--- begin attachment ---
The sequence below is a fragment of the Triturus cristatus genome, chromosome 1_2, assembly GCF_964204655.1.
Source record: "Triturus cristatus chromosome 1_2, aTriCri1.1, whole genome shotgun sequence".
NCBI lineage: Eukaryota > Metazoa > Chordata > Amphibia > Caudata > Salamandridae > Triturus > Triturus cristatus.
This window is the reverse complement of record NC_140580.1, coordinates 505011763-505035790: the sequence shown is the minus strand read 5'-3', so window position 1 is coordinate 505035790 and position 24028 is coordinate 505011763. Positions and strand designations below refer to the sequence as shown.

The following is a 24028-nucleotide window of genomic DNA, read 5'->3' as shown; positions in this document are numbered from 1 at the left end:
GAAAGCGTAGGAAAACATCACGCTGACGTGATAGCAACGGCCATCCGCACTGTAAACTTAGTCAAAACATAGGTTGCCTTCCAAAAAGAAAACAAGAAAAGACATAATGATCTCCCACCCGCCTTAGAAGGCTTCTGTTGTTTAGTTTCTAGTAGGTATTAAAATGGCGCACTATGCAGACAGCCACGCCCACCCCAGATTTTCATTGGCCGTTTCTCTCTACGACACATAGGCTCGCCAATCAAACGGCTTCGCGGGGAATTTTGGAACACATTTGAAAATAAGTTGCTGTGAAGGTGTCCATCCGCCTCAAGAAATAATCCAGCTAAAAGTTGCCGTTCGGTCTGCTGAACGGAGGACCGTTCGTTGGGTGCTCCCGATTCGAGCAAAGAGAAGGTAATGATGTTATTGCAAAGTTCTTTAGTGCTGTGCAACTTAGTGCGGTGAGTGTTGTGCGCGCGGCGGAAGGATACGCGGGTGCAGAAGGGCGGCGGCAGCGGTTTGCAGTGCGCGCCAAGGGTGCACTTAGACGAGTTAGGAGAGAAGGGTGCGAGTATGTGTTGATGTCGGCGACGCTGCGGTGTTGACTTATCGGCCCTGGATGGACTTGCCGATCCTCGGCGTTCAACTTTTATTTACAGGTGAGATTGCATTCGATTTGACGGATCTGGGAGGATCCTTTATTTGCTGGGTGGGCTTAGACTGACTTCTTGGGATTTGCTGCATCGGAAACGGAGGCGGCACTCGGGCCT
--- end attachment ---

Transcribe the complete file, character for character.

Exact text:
The sequence below is a fragment of the Triturus cristatus genome, chromosome 1_2, assembly GCF_964204655.1.
Source record: "Triturus cristatus chromosome 1_2, aTriCri1.1, whole genome shotgun sequence".
NCBI lineage: Eukaryota > Metazoa > Chordata > Amphibia > Caudata > Salamandridae > Triturus > Triturus cristatus.
This window is the reverse complement of record NC_140580.1, coordinates 505011763-505035790: the sequence shown is the minus strand read 5'-3', so window position 1 is coordinate 505035790 and position 24028 is coordinate 505011763. Positions and strand designations below refer to the sequence as shown.

The following is a 24028-nucleotide window of genomic DNA, read 5'->3' as shown; positions in this document are numbered from 1 at the left end:
GAAAGCGTAGGAAAACATCACGCTGACGTGATAGCAACGGCCATCCGCACTGTAAACTTAGTCAAAACATAGGTTGCCTTCCAAAAAGAAAACAAGAAAAGACATAATGATCTCCCACCCGCCTTAGAAGGCTTCTGTTGTTTAGTTTCTAGTAGGTATTAAAATGGCGCACTATGCAGACAGCCACGCCCACCCCAGATTTTCATTGGCCGTTTCTCTCTACGACACATAGGCTCGCCAATCAAACGGCTTCGCGGGGAATTTTGGAACACATTTGAAAATAAGTTGCTGTGAAGGTGTCCATCCGCCTCAAGAAATAATCCAGCTAAAAGTTGCCGTTCGGTCTGCTGAACGGAGGACCGTTCGTTGGGTGCTCCCGATTCGAGCAAAGAGAAGGTAATGATGTTATTGCAAAGTTCTTTAGTGCTGTGCAACTTAGTGCGGTGAGTGTTGTGCGCGCGGCGGAAGGATACGCGGGTGCAGAAGGGCGGCGGCAGCGGTTTGCAGTGCGCGCCAAGGGTGCACTTAGACGAGTTAGGAGAGAAGGGTGCGAGTATGTGTTGATGTCGGCGACGCTGCGGTGTTGACTTATCGGCCCTGGATGGACTTGCCGATCCTCGGCGTTCAACTTTTATTTACAGGTGAGATTGCATTCGATTTGACGGATCTGGGAGGATCCTTTATTTGCTGGGTGGGCTTAGACTGACTTCTTGGGATTTGCTGCATCGGAAACGGAGGCGGCACTCGGGCCT